In our minds, we have always seen SEGGER debugging solutions like a professional but costly tools: a debugger to perform advanced operations but definitely too much for a student. Some time ago we heard about a new version of SEGGER, the J-Link EDU, which is cheaper and addressed virtually to us. It started to take shape the idea of using it as external debugger for these ARM evaluation kit which comes without a debugger.
Some month ago SEGGER proposed a firmware suitable for STM32 Nucleo on-chip debugger which makes J-Link available also for the STM32 ecosystem and they notified us this solution commenting our STM32 Nucleo-144 review. After an exchange of reciprocal opinion they have definitely caught our attention and we have decided to ask them for a J-Link PRO in order to test it. continue reading…
We have said more than once that ChibiStudio is Eclipse based, therefore, should not surprise that project management is based on Eclipse rules. In Eclipse a C project is a folder containing basically a main.c, a makefile and two additional files used by eclipse to manage projects: .project and .cproject.
A ChibiOS based projects contains also three additional files:
chconf.h, containing configuration related to kernel. As example, here it is possible to configure system timing, enable/disable kernel features and enable/disable debug options;
halconf.h, containing configuration related to HAL. Here it is possible to enable/disable whole HAL modules or configure them;
mcuconf.h, containing specific configuration of used MCU. As example if we enable a certain module in halconf.h here we can choose how many driver assign to/enable for that module.
Even more, we have a folder named debug containing a .launch file: this is a debug configuration.
Do not worry if words are not fully comprehensible now: we will see some practical example about how to edit these files in the subsequent tutorials.
1.2 How to create a new project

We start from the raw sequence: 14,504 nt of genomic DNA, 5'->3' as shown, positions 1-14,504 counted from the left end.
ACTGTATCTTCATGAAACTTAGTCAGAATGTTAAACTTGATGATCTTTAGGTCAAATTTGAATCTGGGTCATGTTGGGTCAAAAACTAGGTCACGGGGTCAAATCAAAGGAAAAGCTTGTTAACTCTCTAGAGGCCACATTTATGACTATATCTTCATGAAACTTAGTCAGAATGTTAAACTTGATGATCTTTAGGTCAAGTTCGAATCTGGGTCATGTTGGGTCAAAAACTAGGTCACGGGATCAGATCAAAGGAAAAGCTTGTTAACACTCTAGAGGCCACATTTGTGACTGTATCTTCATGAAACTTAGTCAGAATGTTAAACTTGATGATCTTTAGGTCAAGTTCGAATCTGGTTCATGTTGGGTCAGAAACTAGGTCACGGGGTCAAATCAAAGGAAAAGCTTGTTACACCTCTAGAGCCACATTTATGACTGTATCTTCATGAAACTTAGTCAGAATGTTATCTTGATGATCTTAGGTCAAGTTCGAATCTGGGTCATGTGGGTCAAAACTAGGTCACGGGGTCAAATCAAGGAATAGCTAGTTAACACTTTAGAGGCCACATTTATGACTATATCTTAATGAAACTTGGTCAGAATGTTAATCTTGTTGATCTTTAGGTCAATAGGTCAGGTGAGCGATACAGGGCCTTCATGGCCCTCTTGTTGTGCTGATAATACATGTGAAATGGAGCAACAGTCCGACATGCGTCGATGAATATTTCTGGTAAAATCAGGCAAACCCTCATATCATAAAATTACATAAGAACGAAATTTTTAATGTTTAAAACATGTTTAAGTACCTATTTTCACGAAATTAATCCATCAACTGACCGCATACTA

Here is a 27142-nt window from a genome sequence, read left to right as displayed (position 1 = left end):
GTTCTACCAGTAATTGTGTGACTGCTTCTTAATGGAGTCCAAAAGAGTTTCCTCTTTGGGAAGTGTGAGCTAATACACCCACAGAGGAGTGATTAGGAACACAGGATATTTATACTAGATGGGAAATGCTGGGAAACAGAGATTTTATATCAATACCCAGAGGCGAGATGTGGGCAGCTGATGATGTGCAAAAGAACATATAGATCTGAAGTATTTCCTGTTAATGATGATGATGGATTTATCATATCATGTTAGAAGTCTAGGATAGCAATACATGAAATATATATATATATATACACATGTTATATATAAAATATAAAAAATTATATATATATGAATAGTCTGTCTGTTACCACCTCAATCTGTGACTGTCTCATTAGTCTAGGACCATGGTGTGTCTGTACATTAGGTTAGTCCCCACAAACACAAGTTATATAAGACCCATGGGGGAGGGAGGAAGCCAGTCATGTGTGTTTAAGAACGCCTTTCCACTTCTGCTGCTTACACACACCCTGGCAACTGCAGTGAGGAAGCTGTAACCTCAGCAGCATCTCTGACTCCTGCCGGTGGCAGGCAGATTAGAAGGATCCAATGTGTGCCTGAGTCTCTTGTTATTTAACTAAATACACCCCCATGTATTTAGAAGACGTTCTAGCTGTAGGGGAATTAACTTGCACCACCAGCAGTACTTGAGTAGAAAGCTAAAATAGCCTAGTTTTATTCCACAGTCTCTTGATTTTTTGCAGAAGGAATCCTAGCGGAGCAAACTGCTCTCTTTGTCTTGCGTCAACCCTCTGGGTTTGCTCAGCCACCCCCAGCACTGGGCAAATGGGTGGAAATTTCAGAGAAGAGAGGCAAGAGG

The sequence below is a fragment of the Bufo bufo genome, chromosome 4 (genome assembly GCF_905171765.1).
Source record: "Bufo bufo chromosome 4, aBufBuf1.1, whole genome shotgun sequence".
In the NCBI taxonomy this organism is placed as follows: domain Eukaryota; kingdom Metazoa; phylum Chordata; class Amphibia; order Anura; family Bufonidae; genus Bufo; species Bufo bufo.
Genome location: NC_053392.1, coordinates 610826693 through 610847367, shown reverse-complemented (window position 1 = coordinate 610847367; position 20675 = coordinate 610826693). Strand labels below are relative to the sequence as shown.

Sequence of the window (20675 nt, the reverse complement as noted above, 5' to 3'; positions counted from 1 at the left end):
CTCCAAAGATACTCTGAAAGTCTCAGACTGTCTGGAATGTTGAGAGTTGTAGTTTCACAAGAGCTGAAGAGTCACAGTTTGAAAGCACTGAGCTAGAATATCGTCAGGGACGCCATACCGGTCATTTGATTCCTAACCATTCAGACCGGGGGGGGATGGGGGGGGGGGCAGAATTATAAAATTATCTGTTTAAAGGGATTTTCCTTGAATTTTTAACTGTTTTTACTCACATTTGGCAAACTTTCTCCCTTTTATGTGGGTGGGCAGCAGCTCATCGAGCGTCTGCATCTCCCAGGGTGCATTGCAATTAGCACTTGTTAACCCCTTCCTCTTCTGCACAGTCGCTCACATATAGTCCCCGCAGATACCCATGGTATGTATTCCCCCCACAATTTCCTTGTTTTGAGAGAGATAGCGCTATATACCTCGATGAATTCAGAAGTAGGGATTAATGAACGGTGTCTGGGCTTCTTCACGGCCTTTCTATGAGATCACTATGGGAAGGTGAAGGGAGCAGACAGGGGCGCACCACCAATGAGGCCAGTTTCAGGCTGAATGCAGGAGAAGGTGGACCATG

The best way to create a ChibiOS based new project is to duplicate a default one from the project explorer. This procedure is shown in the video above. Of course we can assemble a new project for ChibiOS starting from an empty project, but this will be a waste of time.
For that reason it is strongly recommended not to edit default project but operate on a new one. Duplicating a default project we need to perform certain tasks before you can use the new project.
These operation are shown into the video but we want to spent a few more words. continue reading…
Following the video we will install ChibiStudio. Note that in what follows when we will say “ChibiOS” we will refer to ChibiOS/RT, the Real Time kernel.
In the tutorial related to ChibiOS we will use an STM32 Nucleo-64 F401RE and we suggest to use the same. This board belong to STM32 MCUs family and is one of the cheapest and well designed MCUs you can found today.
This board costs more or less 10$ and exhibit almost the highest performances you can found on MCU‘s market today. This board has indeed anSTM32F401RE: an ARM CORTEX-M4MCU with clock frequency up to 84 MHz, FPU, DSP, 96kB of SRAM, 512kB of Flash and a bunch of internal peripheral (GPIO, SPI, ADC, DAC, TIM and so on).
This board can be bought from every distributor, but you can receive it as a gift from every ST official stand you can found in the main embedded exhibitions.
It is highly recommended to download related documentation. We love to call them the “Bible of MCU” since they answer for any question you could make.
Data-sheet provides the description of theSTM32F401xD/xE line of MCUs;
Reference Manual provides complete information on how to use theSTM32F401xB/C and STM32F401xD/E micro-controller memory and peripherals;
User Manual provides additional information about STM32 Nucleo-64 boards.
Basic knowledge of C and electronics are mandatory to understand well the “experiments” submitted during these tutorials. We will use STM32 Nucleo-64 F4. As said, it is advisable but not mandatory to use the STM32 Nucleo-64 F4. About C, you could find a lot of tutorial on web but our personal suggestion is to read a good book like “The C Programming Language” by Kernighan and Ritchie or “C: A Reference Manual” by Harbison and Steele or open source “The C book“ by Mike Banahan, Declan Brady and Mark Doran.